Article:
04 Jun

Deploying a Successful Enterprise Social Network: Best Practices From the Field

By in Tips & Guides on June 4, 2012

Deploying a successful enterprise social network requires a holistic plan that not only focuses on deploying the new technology, but also on the human aspect of the cultural change it entails. With the proliferation of social media tools in the consumer space, most users find it very easy to understand Yammer and how to use it. Even so, there could be some hesitation by users to leverage an enterprise social network if they are unclear on how the organization itself is embracing it,  how they are expected to use it on a daily basis and the benefits they will achieve from it. Over the many successful deployments of Yammer, we have gained insights into the ingredients for success. Success should be defined by every organization to align to its own strategic objectives at the outset; what we define as success is meeting and exceeding these predefined success metrics laid out by each customer.

While specifics differ across customers, all successful deployments have included the following steps in common:

Define and communicate a clear vision

  • Provide clarity for employees on how this new platform supports the Company’s core values, mission and stratetic objectives. In addition, employees  must have a clear understanding of how it will help them acheive their own day-to-day goals.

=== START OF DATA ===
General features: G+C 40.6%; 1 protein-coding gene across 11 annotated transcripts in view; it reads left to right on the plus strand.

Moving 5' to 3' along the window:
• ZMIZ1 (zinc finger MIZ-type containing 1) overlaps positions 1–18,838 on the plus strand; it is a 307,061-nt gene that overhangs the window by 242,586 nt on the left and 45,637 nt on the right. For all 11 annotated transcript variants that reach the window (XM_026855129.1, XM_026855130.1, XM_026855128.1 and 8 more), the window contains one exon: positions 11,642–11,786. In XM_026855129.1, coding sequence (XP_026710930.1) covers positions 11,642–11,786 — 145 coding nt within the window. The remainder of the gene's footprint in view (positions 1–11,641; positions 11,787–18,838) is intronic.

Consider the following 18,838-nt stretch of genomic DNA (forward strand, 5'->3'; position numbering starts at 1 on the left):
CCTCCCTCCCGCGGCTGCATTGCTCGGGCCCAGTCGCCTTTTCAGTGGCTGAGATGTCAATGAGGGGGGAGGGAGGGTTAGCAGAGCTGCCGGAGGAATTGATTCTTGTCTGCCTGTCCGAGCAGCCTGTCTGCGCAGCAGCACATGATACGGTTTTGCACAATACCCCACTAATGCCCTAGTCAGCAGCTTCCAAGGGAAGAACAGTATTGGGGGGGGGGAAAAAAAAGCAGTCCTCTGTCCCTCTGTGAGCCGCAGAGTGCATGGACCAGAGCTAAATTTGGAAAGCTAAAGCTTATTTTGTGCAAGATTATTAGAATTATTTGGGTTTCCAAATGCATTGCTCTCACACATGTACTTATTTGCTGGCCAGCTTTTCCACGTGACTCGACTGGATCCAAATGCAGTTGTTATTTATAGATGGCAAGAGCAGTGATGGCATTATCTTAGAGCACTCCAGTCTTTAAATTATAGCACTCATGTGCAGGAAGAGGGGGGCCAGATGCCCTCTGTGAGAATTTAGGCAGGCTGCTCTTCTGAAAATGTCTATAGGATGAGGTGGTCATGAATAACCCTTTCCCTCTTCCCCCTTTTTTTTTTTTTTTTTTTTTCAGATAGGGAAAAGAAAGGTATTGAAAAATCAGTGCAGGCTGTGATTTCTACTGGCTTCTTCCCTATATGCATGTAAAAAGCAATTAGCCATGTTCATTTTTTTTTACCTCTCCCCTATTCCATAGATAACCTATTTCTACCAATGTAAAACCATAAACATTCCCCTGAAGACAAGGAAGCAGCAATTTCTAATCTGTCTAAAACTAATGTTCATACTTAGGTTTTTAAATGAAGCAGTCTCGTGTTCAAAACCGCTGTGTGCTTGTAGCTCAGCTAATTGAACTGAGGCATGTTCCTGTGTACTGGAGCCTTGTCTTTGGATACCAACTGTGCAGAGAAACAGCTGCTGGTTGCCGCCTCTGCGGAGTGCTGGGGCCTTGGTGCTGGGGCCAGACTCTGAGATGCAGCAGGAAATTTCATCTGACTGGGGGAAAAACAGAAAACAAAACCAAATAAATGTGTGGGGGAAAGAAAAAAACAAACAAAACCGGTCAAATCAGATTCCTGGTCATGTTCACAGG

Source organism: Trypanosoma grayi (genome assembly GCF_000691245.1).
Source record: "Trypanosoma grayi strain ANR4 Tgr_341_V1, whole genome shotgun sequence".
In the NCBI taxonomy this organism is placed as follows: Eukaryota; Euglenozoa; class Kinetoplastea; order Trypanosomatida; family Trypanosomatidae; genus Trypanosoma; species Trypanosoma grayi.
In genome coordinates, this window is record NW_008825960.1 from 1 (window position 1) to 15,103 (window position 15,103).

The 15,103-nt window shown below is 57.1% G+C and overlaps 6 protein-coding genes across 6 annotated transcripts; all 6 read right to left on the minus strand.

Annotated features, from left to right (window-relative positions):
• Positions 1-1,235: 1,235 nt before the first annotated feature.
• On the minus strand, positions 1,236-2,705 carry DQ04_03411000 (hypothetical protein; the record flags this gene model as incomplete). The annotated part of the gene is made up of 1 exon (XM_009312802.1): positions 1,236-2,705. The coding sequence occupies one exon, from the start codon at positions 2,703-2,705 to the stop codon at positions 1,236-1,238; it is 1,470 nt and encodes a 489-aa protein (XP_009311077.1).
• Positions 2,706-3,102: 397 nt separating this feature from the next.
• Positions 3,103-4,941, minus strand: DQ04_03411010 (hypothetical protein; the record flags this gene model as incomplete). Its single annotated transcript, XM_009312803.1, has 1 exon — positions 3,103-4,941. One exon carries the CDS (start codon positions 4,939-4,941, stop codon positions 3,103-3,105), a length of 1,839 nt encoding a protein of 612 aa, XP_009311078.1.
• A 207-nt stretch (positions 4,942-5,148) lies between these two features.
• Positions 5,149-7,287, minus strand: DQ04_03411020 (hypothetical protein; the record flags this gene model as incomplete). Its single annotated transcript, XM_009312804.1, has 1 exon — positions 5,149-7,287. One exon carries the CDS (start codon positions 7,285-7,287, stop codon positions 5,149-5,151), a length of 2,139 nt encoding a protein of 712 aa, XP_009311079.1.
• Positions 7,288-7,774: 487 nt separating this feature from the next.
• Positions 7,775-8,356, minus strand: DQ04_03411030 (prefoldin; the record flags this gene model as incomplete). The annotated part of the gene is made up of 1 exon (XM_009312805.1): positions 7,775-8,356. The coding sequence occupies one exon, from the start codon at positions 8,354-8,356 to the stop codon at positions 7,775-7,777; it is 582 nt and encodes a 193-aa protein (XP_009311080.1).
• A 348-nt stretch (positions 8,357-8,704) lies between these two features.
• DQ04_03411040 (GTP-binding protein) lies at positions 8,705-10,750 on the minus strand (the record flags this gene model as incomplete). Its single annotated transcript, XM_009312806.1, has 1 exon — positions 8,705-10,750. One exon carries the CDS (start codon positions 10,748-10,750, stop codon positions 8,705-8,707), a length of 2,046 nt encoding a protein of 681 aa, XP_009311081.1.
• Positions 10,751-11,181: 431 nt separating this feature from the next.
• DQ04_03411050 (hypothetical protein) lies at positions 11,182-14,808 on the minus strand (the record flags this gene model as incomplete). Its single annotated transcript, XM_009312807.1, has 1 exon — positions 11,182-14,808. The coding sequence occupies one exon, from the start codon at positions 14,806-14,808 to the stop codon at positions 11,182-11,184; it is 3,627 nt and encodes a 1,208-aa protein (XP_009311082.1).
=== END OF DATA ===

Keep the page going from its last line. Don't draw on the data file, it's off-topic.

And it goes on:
• Define success metrics up front. In order to design the right strategy to achieve your vision, you need to have a way to measure success. Success metrics serve as markers and will provide crucial information on how to adjust the tactics and strategy.

Create awareness to increase adoption

  • Form a coalition across different business groups to champion this vision. Identifying internal influencers and partners allows you to drive excitement that leads to greater adoption. These partners should include both, executives from different parts of the Company, as well as respected non-executives who can motivate through informal authority.
  • Have an official launch event to build excitement and to provide next steps on how to use the network. A launch event focuses the initial adoption, which creates a momentum that leads to greater adoption and modeling of desired behaviors. Follow it up with official re-launch events to introduce the platform to new users and to remind exisiting users of its power.

Reduce obstacles for adoption

  • Identify groups and users that have use cases that can benefit the most from the Enterprise Social Network. This discovery process allows you to find users that are ready to adopt and quickly buy into the vision.
  • Enable all your users to use the network. You may focus on specific use cases, but should expect for voluntary adoption by other users to lead to unexpected new use cases. Integrating the platform with existing tools, such as Sharepoint, also reduces obstacles for adoption.
  • Seed the network with useful information to quickly show value to users. ESNs are only as valuable as the information that users can get from it. With a critical mass of activity, static information will morph into conversations.
  • Provide targeted training. Because your users have different levels of understanding, addressing specific needs with the right information will increase adoption. Some common user levels include executives, power users, champions and new users.

Increase engagement